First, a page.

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The ß-scorpion toxin binding site as a potential target for new insecticides

Final Report Summary - ß-TOXIN INSECTICIDE (The ß-scorpion toxin binding site as a potential target for new insecticides)

The IEF training project β-TOXIN INSECTICIDE investigated the interaction of compounds such as toxins, local anesthetics and small-molecule channel blockers with the voltage-gated sodium channel of mammals and insects. A multidisciplinary approach was applied including patch-clamp electrophysiology of heterologously expressed channels, which allowed the training fellow to master this technique.

We first studied the interaction of the environmental pollutant bisphenol A (BPA) with the heart sodium channel. BPA is an additive of plastics and is well characterized as an endocrine disruptor. The many reports on its adverse health effects have led to its nation-wide ban in Denmark, while other states are discussing this issue. As BPA exposure is linked with cardiovascular disorders, we hypothesized that it may be interacting with the cardiac sodium channel to interfere with cardiac electrophysiology. We discovered that BPA blocks the current flowing through the channel, although the IC50 needed for block is well above the highest blood concentration measured so far (O’Reilly 2012, PlosOne). We used mutagenesis studies to locate the BPA binding site in the channel and determined that it overlaps with the local anesthetic receptor site. Using 3D molecular modeling studies with steered molecular dynamics simulations, we showed that BPA may enter the sodium channel via side fenestrations in the pore, which is a new access pathway that may also be relevant for the entry of local anesthetics. This may help the design of new drugs targeting sodium channel subtypes relevant for pain, heart diseases such as arrhythimas or muscle diseases (e.g. myotonia). Our study providing the first detailed report on the effects of BPA on human heart sodium channels may aid policy makers in their decisions on safe exposure limits to this ubiquitous environmental compound.

Our initial difficulty expressing a scorpion toxin for our studies was resolved very successfully through the development of a novel expression system. Scorpion toxins have multiple disulphide bridges and misfolding and aggregation are the typical results when these proteins are produced using the E.coli bacterial expression system. We co-expressed chaperones called protein disulphide isomerases to act on misfolded toxin, thereby producing disulphide shuffling to obtain the correct optimally-stable native fold. Bj-xtrIT from Hottentotta judaica was successfully purified and crystallized using this method (O’Reilly et al. 2013, BBA), which is the first reported instance of a scorpion toxin correctly folding inside a bacterium. This expression strategy may also work with other difficult-to-produce toxins and may therefore become a valuable method to overcome an intractable problem that has so far hindered toxin research.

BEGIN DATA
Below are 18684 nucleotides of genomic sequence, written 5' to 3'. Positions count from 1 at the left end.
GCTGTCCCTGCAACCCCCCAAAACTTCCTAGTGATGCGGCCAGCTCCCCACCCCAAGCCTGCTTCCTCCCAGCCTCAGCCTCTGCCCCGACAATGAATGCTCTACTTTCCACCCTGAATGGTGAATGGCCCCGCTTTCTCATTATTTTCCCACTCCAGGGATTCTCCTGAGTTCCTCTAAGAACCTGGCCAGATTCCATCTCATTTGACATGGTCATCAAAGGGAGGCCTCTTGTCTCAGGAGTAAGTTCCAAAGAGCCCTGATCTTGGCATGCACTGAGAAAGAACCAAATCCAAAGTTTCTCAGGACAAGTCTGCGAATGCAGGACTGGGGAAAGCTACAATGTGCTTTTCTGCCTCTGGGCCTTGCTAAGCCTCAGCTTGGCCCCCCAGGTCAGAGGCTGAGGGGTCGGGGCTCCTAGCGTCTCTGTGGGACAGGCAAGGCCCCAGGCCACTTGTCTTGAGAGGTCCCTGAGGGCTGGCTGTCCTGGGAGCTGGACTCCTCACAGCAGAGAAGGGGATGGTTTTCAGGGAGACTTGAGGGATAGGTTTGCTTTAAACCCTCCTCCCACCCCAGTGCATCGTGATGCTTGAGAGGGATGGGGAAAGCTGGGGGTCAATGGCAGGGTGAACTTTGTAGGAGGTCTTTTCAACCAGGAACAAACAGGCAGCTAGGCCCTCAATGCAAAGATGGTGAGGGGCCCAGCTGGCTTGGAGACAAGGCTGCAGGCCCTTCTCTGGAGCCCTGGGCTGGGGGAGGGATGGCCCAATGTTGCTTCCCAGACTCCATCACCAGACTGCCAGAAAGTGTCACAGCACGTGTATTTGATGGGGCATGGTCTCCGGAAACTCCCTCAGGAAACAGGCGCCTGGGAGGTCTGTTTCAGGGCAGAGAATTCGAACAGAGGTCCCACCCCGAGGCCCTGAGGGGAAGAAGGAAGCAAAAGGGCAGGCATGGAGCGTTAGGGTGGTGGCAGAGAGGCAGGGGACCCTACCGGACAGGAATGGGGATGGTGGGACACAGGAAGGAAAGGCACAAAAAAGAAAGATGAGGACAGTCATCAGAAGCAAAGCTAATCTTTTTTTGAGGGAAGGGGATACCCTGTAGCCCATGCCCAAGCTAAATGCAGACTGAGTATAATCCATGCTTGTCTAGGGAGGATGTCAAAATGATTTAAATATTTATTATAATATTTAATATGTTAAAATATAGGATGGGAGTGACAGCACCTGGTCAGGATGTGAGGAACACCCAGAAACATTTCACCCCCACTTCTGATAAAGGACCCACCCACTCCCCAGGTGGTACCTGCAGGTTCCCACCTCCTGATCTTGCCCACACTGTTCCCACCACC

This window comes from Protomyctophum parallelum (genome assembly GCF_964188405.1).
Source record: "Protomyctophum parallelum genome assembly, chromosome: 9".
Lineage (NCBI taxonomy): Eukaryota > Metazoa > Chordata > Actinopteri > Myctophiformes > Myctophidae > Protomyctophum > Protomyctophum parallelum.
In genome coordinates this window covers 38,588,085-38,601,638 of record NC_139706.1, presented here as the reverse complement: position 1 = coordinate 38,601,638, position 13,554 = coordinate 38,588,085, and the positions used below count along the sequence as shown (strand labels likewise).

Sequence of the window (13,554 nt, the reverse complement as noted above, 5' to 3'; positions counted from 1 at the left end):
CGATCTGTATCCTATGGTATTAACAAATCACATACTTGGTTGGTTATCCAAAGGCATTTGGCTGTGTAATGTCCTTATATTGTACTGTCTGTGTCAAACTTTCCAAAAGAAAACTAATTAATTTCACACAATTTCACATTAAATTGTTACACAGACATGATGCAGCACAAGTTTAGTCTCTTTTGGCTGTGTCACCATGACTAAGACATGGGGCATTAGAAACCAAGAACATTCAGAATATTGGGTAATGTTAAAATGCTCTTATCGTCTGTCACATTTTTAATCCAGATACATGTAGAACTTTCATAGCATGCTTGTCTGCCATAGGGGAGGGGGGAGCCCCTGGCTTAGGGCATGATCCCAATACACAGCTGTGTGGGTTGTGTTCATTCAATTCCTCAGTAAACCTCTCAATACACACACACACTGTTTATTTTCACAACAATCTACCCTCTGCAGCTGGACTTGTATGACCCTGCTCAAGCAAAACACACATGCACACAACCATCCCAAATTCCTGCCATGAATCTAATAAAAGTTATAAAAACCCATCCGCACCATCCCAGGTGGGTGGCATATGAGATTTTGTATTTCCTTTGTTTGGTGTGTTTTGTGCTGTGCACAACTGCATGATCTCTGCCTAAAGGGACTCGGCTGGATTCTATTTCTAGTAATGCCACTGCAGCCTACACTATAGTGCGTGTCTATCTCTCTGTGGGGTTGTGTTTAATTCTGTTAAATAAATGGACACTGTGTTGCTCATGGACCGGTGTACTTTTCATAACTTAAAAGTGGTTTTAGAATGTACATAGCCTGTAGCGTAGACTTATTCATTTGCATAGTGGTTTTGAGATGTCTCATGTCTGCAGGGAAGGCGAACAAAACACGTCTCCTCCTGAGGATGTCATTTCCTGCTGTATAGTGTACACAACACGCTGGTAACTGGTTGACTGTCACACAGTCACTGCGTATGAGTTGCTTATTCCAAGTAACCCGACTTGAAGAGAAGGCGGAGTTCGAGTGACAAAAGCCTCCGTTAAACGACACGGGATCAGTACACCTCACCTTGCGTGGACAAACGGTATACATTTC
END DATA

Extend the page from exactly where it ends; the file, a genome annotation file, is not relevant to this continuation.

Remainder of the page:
We used in silico methods of molecular modeling and ligand binding studies to investigate why some members of the pyrethroid family of insecticides are poor insecticides yet are very effective at targeting other arthropods including ticks and mites. Our studies suggest that a single amino acid difference in the pyrethroid binding site of sodium channels is important; large pyrethroids can fit into the spacious binding site of tick/mite channels whereas the more physically-constricted binding site of insects prevents through steric hindrance the accommodation of these same pyrethroids (O’Reilly et al. 2013, Pest Man Sci). These results and a related study on the neonicotinoid class of insecticides interacting with tick acetylcholine receptors (Erdmanis et al., 2012) may provide useful structural insight to aid in the design of new compounds that specifically target ticks and mites in the presence of agriculturally important insect species. A important and topical example of this scenario is the targeting of Varroa destructor mites that parasitize honeybees and which are an important contributing factor to the phenomenon of colony collapse disorder.

In conclusion, our development of a novel expression method enables the routine production and mutagenesis of animal toxins for application as probes for structure-function studies of sodium channels. Many scorpion and spider toxins are insect-specific and therefore represent valuable bioactive compounds that may be exploited directly or as pharmacophore templates for rational insecticide design. The results of our studies may therefore aid in the development of novel insecticides that could supercede in terms of specificity and environmental friendliness the widely-used pyrethroid and neonicotinoid classes of insecticides, thereby safe-guarding global food security.